Assessing the Impact of Covid-19 on Low Income Households and Communities in North Carolina
This study assess the impact of the COVID-19 pandemic on its efforts to combat poverty and facilitate self-sufficiency in low-income communities throughout North Carolina.
Report by James H. Johnson Jr., Ph.D, Jeanne Milliken Bonds, MPA
Kenan-Flagler Business School UNC-Chapel Hill
Allan M. Parnel Vice President, Cedar Grove Institute for Sustainable Communities Mebane, NC
The North Carolina Community Action Association (NCCAA) commissioned a study to assess the impact of the COVID-19 pandemic on its efforts to combat poverty and facilitate self-sufficiency in low-income communities throughout the state. We conducted focus groups with individuals served by Community Action Agencies (CAAs) and conducted a corresponding set of key informant interviews with identified leaders in five communities across the state. The research focused on five themes:
- Behavioral responses to recommended protective measures
- Hardships and economic fallout
- Coping strategies
- Adequacy of relief measures
- Perception and beliefs about COVID-19 vaccines
Because of COVID-19 safety precautions, we conducted the focus groups and key informant interviews virtually via Zoom. Designed to last no more than 90 minutes, the focus groups and key informant interviews were conducted in the evening, typically from 6 p.m. to 7:30 p.m., using semi-structured interview protocols developed by our research team based on a review of the extant literature on the COVID-19 pandemic (see Appendix A). Between eight and ten individuals participated in each focus group session and a similar number of individuals in the key informant interviews across the five communities. In each of the five communities, the participants were recruited by the NCCAA. Participants with low incomes were provided a $100 gift card in appreciation of their time.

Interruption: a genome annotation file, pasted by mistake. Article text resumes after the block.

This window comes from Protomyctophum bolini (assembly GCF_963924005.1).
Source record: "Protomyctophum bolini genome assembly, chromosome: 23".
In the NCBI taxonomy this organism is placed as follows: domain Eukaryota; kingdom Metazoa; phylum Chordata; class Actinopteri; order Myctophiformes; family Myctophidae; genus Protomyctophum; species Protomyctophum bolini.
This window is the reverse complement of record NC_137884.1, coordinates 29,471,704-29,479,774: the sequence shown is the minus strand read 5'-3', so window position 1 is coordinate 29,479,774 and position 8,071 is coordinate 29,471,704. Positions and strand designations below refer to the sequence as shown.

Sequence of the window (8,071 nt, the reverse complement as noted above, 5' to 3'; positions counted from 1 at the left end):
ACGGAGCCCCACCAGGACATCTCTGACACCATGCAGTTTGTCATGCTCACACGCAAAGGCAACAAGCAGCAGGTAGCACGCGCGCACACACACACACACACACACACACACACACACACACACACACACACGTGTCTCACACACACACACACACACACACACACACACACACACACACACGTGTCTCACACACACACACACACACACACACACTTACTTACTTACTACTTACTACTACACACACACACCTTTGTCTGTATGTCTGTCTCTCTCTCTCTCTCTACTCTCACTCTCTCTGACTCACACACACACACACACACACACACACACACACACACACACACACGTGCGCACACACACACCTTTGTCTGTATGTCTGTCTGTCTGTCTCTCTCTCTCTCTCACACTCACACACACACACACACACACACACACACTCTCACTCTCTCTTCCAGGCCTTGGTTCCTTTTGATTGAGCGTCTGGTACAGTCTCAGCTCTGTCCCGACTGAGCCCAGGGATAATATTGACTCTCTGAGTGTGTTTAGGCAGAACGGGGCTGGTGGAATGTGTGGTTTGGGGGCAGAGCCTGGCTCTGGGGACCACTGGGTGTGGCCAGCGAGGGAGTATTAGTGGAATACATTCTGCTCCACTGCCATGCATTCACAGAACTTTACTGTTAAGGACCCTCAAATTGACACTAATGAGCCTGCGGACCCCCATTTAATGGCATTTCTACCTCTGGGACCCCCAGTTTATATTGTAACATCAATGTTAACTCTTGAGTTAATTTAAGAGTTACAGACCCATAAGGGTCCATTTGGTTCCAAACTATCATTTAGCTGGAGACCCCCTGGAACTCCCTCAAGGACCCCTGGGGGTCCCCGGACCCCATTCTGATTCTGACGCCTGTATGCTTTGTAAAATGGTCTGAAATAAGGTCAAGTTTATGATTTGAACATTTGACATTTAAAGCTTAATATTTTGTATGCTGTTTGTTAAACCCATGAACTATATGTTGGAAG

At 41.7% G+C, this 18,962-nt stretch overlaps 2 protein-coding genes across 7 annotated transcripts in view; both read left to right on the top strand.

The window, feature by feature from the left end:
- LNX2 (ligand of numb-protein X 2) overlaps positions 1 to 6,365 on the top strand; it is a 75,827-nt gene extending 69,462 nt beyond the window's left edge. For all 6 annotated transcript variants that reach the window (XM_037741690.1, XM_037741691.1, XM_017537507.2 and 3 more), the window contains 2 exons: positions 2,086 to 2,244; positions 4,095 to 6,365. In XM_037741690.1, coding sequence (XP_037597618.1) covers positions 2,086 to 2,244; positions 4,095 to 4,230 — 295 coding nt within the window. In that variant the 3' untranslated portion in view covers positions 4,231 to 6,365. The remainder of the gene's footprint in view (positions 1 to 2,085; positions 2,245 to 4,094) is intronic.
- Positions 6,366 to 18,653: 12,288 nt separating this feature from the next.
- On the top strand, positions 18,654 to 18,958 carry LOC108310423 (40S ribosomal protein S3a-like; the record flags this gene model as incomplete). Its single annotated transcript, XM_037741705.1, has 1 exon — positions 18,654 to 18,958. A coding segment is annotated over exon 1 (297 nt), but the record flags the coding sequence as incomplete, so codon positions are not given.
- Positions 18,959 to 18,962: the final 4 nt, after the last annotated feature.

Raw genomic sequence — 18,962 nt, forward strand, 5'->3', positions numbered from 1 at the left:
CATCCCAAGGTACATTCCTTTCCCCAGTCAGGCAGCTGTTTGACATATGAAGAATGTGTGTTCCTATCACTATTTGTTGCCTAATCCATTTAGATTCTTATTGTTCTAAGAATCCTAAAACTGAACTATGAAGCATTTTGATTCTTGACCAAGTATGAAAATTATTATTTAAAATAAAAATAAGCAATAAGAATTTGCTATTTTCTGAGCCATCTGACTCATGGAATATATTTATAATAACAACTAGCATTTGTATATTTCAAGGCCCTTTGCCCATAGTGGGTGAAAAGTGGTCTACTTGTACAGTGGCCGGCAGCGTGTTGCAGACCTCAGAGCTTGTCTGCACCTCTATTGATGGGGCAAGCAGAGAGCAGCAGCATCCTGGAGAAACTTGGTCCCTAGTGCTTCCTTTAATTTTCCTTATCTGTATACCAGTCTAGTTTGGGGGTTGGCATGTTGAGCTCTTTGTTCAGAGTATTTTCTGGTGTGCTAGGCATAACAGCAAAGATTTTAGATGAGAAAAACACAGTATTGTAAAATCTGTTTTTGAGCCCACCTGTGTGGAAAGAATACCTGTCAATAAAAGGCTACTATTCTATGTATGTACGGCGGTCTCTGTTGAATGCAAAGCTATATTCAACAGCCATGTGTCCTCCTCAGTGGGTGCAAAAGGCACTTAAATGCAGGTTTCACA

We digitally recorded each of the five focus group sessions and each of the four sessions with key informants representing the five targeted communities in the study. We used a professional transcription service to transcribe the digital files, and then conducted separate detailed content analyses of the transcripts from the five focus group sessions and the four sessions with community key informants. We generated eight key takeaways from our content analysis of the focus group transcripts and nine key takeaways from our content analysis of the transcripts emanating from our Zoom sessions with community key informants.
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About the Authors
James H. Johnson, Jr. is the William Rand Kenan, Jr. Distinguished Professor of Strategy and Entrepreneurship in the Kenan-Flagler Business School and Director of the Urban Investment Strategies Center in the Frank Hawkins Kenan Institute of Private Enterprise at UNC-Chapel Hill.
Jeanne Milliken Bonds is a Professor of the Practice, Impact Investment and Sustainable Finance in the Kenan-Flagler Business School and the Department of Public Policy at UNC-Chapel Hill.
Allan M. Parnell is a Senior Research in the Kenan Institute’s Urban Investment Strategies Center and Vice President of the Mebane, NC-based Cedar Grove Institute for Sustainable Communities.
The Kenan Institute fosters mutual understanding between members of the private sector, the academic community, and their government, and to encourage cooperative efforts among these groups.
The Kenan Institute serves as a national center for scholarly research, joint exploration of issues, and course development with the principal theme of preservation, encouragement, and understanding of private enterprise.
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